Belgium’s nominee for EU justice commissioner was part of a corruption scheme involving the Congo and Libya, a Belgian former spy has testified.
The nominee, Belgian foreign minister Didier Reynders, immediately denied the accusations, details of which were seen by EUobserver, but Belgian prosecutors are looking into the affair as he prepares to take up his EU post.
Reynders and an old associate of his called Jean-Claude Fontinoy were part of a “veritable criminal association” involved in taking “bribes” and “money-laundering”, the Belgian former intelligence officer told Belgian federal police in April.
Fontinoy is an expert attached to Reynders’ cabinet and is the president of the Belgian state railway firm, the SNCB, but was “in reality his [Reynders’] right-hand man” in the alleged “corruption operations”, the ex-officer said.
The alleged schemes involved kick-backs on the construction of Belgium’s embassy in Kinshasa in 2017 and pay-offs by a Congelese election candidate in return for diplomatic support, the ex-officer’s six-page police testimony, seen by EUobserver, said.
The alleged schemes also involved clandestine arms sales to Libya and the award of state contracts in Belgium, for instance, on a new police HQ in Brussels, the testimony added.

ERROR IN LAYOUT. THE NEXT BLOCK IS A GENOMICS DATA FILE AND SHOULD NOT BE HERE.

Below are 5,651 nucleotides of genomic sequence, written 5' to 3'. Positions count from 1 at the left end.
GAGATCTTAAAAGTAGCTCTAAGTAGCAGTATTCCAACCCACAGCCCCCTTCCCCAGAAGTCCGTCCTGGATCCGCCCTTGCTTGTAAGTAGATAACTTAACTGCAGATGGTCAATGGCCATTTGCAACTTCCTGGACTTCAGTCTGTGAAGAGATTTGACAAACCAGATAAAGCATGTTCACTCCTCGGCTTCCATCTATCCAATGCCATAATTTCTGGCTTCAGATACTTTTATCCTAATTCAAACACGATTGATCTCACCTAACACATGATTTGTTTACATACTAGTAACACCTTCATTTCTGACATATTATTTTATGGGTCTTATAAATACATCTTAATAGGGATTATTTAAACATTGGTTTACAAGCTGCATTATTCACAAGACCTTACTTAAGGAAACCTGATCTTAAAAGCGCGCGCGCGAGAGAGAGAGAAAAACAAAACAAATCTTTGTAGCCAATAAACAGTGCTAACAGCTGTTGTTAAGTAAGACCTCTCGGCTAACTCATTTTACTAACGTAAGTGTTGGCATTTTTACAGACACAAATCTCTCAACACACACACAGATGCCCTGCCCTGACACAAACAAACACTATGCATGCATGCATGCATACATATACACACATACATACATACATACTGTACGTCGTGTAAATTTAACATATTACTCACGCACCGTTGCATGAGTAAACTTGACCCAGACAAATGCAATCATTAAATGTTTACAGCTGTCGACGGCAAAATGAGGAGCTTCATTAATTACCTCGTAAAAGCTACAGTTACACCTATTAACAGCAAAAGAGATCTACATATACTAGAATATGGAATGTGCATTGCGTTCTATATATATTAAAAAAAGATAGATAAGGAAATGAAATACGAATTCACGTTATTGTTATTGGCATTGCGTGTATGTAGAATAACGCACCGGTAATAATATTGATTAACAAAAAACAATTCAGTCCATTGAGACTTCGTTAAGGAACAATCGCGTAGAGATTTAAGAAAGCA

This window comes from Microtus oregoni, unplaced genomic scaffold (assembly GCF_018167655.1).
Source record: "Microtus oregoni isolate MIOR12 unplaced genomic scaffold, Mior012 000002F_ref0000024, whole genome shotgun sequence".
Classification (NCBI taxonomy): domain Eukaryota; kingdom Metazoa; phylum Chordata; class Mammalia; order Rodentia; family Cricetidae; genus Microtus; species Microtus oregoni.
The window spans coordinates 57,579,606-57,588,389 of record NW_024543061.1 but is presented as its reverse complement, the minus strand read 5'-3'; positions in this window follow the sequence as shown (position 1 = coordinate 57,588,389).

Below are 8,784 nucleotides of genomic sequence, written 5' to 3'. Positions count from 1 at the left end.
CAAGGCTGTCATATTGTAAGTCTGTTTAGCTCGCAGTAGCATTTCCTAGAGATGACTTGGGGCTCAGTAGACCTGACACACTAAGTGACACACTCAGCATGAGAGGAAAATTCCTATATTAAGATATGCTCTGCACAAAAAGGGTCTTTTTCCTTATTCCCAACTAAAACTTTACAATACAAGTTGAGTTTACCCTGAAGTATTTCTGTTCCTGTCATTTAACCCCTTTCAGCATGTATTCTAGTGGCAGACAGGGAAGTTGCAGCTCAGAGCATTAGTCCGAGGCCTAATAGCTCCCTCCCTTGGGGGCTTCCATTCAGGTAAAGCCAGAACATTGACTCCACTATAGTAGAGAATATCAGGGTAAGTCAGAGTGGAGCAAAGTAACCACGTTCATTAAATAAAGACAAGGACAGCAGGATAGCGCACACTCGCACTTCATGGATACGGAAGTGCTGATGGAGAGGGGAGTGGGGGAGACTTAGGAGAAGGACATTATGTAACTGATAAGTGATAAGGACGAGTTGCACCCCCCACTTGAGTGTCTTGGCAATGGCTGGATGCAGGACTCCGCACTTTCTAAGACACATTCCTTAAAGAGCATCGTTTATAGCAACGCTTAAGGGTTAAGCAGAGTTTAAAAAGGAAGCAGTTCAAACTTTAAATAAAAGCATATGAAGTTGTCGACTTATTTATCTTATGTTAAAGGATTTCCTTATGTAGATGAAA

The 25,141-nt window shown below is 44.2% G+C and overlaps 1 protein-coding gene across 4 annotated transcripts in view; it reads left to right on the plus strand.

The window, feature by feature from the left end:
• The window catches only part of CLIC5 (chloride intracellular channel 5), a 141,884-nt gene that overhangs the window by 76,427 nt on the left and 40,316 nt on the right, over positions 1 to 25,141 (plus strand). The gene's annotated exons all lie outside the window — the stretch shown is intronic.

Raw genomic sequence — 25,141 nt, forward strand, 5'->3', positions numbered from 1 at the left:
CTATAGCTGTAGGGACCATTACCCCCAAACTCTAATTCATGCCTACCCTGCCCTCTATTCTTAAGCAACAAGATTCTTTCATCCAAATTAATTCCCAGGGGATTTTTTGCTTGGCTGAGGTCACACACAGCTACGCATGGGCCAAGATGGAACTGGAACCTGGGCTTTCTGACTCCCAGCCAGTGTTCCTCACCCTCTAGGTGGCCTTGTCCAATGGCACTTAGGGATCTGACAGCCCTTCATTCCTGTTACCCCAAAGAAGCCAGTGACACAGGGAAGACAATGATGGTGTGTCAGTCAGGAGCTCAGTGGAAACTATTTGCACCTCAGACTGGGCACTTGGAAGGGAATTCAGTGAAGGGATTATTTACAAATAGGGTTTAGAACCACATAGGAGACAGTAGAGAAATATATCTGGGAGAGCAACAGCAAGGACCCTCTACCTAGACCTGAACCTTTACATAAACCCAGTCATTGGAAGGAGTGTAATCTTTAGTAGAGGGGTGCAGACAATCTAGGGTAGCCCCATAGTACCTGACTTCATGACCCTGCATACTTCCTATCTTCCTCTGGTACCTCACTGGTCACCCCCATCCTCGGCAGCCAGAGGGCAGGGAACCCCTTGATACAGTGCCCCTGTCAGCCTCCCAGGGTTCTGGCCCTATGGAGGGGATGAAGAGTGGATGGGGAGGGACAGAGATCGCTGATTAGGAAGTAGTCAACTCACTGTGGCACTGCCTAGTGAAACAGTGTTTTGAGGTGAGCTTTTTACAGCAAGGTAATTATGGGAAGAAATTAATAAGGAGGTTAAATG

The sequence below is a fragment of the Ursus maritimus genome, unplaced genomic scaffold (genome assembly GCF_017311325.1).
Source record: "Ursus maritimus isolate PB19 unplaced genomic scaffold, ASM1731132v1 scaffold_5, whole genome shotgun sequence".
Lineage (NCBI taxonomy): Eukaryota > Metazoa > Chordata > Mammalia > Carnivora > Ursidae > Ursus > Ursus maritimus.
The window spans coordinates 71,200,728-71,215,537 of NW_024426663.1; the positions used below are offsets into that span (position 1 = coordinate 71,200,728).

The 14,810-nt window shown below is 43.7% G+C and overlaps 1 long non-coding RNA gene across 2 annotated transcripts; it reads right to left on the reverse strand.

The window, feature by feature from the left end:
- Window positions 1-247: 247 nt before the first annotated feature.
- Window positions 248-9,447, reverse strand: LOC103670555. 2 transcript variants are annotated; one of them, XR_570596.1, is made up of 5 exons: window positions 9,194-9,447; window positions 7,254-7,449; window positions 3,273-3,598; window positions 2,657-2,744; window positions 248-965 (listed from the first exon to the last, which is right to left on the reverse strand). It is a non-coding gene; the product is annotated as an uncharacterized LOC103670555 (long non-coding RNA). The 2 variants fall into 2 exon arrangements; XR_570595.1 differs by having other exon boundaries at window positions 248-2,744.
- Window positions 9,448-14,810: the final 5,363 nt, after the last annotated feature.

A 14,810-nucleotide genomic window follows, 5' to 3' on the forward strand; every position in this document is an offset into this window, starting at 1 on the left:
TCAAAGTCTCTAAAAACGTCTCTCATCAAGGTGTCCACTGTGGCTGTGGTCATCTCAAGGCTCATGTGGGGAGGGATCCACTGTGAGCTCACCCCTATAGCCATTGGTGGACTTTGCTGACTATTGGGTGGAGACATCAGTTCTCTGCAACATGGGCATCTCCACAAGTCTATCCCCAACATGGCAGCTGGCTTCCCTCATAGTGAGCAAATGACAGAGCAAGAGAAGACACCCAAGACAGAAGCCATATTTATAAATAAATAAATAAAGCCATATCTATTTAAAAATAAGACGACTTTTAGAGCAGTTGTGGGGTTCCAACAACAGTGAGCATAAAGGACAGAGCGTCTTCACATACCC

The accusations were put forward by Nicolas Ullens De Schootens, a former officer in the economic unit of Belgium’s domestic intelligence service, the VSSE.
The 54-year old Belgian aristocrat, who had worked at the VSSE for 11 years, resigned last March then walked into the federal police building on Rue Royale in Brussels at 3.10PM on 2 April this year and spoke out.
He cited interviews with informants, submitted supporting documents, and referred to telephone records.
He named an offshore firm in Luxembourg which allegedly handled bribes and said Belgian real estate and art sales were also used to conceal funds.
News of the fiasco broke at the weekend, when Belgian financial newspaper De Tijd published a story citing the police testimony.
The public prosecutor’s office in Brussels also confirmed that there was an “ongoing” criminal investigation into the testimony, focusing on the case of the Belgian embassy in Kinshasa.